Why Raise Bilingual Children?

by admin

Why Raise Bilingual Children?

It Can’t Hurt
I never really questioned whether or not Vanessa would grow up bilingual. As far as I knew, we would talk to her in our first language, Spanish, from the moment she was born. English, I figured, she would pick up from her surroundings—we live in Colorado—and eventually in preschool. In fact, the more I think about it, the more convinced I am that I want Vanessa to be multilingual. It can’t hurt. It hasn’t hurt me. On the contrary, being a bilingual journalist has opened twice as many doors as being a monolingual one would ever have!

Maybe it has to do with my own fascination with languages. I speak three and for a while now, I’ve been toying with the idea of learning a fourth one. Most of the members in my family are bilingual and several of them speak a third language—maybe not fluently, but well enough to make themselves understood if need be. In fact, an aunt of mine recently started taking Italian lessons and she is in her late sixties!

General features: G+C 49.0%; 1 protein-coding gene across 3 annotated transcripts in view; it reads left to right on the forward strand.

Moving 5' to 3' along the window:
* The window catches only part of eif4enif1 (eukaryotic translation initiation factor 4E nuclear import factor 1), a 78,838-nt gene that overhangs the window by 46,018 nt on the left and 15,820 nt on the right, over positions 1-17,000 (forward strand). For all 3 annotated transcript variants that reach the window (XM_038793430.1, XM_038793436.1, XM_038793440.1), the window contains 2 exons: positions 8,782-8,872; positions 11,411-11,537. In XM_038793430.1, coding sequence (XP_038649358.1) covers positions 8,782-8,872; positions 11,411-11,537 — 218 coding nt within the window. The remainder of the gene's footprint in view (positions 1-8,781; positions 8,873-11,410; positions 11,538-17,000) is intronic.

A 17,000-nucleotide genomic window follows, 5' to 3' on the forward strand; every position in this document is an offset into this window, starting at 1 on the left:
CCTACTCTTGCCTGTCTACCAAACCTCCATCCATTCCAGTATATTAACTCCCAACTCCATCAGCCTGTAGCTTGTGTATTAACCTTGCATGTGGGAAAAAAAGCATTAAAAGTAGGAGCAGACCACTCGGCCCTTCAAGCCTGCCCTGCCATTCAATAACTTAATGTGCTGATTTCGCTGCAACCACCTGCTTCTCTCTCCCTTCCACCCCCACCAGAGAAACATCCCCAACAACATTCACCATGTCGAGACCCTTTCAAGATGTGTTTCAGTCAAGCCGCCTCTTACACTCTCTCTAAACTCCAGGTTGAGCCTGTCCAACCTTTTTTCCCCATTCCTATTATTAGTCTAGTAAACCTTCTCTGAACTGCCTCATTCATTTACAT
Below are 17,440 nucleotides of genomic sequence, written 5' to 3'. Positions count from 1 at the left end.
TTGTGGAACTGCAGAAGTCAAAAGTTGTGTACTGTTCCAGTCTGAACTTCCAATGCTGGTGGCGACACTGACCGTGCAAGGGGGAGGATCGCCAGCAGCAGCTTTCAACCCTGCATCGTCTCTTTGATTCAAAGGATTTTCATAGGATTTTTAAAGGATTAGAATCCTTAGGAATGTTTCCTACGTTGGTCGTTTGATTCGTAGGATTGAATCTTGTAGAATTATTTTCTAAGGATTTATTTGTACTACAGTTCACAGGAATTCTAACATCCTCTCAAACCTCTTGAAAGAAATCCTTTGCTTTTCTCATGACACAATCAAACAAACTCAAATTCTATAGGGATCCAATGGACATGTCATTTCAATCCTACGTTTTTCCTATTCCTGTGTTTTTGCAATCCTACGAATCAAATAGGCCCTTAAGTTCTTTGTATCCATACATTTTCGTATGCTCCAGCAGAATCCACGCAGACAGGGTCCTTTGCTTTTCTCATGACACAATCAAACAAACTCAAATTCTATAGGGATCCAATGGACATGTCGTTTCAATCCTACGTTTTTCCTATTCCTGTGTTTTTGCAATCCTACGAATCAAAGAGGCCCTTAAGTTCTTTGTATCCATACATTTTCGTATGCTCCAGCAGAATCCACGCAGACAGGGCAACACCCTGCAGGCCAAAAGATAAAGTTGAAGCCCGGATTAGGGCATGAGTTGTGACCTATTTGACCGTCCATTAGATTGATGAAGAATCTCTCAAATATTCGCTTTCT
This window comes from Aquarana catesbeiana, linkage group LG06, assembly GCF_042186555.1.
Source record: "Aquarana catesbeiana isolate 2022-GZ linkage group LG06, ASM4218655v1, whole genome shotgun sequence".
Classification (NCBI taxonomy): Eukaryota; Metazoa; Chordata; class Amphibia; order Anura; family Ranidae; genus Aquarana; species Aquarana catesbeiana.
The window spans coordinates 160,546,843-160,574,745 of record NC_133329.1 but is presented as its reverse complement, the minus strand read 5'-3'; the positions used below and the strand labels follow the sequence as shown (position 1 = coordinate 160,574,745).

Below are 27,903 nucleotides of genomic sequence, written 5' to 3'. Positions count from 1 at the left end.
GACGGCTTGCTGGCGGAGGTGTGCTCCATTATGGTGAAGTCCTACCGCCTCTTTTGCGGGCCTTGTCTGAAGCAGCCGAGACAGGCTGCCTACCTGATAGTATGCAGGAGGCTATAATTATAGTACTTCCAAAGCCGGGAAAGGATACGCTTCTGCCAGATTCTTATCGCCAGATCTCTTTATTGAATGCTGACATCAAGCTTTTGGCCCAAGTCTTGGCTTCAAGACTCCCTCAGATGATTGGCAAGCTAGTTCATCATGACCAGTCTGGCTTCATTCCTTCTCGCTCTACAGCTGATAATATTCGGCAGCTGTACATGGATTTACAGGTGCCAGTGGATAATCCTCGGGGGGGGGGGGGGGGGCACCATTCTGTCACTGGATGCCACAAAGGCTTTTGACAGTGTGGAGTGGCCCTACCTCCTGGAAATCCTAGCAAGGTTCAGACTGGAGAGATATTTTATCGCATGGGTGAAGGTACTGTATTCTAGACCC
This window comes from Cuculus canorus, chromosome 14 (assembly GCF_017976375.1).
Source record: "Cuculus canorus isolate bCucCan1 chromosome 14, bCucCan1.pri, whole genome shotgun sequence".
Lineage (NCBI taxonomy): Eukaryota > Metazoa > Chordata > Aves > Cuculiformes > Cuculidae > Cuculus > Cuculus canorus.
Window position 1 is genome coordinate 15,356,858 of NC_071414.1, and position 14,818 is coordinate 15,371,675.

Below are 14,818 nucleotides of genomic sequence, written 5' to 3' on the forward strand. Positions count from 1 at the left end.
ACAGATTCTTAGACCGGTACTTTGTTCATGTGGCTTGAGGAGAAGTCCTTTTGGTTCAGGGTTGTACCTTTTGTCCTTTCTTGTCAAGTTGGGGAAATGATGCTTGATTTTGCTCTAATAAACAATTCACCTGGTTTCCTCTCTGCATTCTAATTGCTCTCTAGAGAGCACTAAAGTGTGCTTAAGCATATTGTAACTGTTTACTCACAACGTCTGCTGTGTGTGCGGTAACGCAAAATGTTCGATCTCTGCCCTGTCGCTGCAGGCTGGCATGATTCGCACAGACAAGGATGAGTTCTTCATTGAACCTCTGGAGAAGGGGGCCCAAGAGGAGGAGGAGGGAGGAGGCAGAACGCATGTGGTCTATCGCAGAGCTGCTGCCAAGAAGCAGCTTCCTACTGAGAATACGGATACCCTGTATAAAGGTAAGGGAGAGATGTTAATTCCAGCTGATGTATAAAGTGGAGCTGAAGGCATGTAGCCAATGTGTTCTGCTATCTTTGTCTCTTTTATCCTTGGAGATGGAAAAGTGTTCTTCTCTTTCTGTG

Why Do It?
According to the Multilingual Children’s Association, there are more pros than cons to raising your kids bilingual. Check some of them out:

  • It is easier to learn another language from birth than it is during any other time in life—baby simply has two first languages.
  • Multilingualism has been proven to help your child develop superior reading and writing skills.
  • Multilingual children also tend to have over all better analytical, social, and academic skills than their monolingual peers.
  • Knowing more than one language helps your child feel at ease in different environments. It creates a natural flexibility and adaptability, and it increases her self-esteem and self-confidence.
  • Career prospects are multiplied many times over for people who know more than one language.

Cultural Identity
All these reasons are great, but the truly most important reason for me is that it wouldn’t feel like Vanessa is my daughter if she didn’t speak the language of our ancestors; if she couldn’t sing Arroz con leche …; if she couldn’t call her Dad, “Papito”; if her cousins in Perú, México or Puerto Rico asked her to play “a las escondidas,” and she had to ask me for a translation … speaking Spanish to her is about cultural identity, it’s about familia. It’s a matter very close to our heart.

In the end—no matter your reasons for doing it—it’s a win-win situation!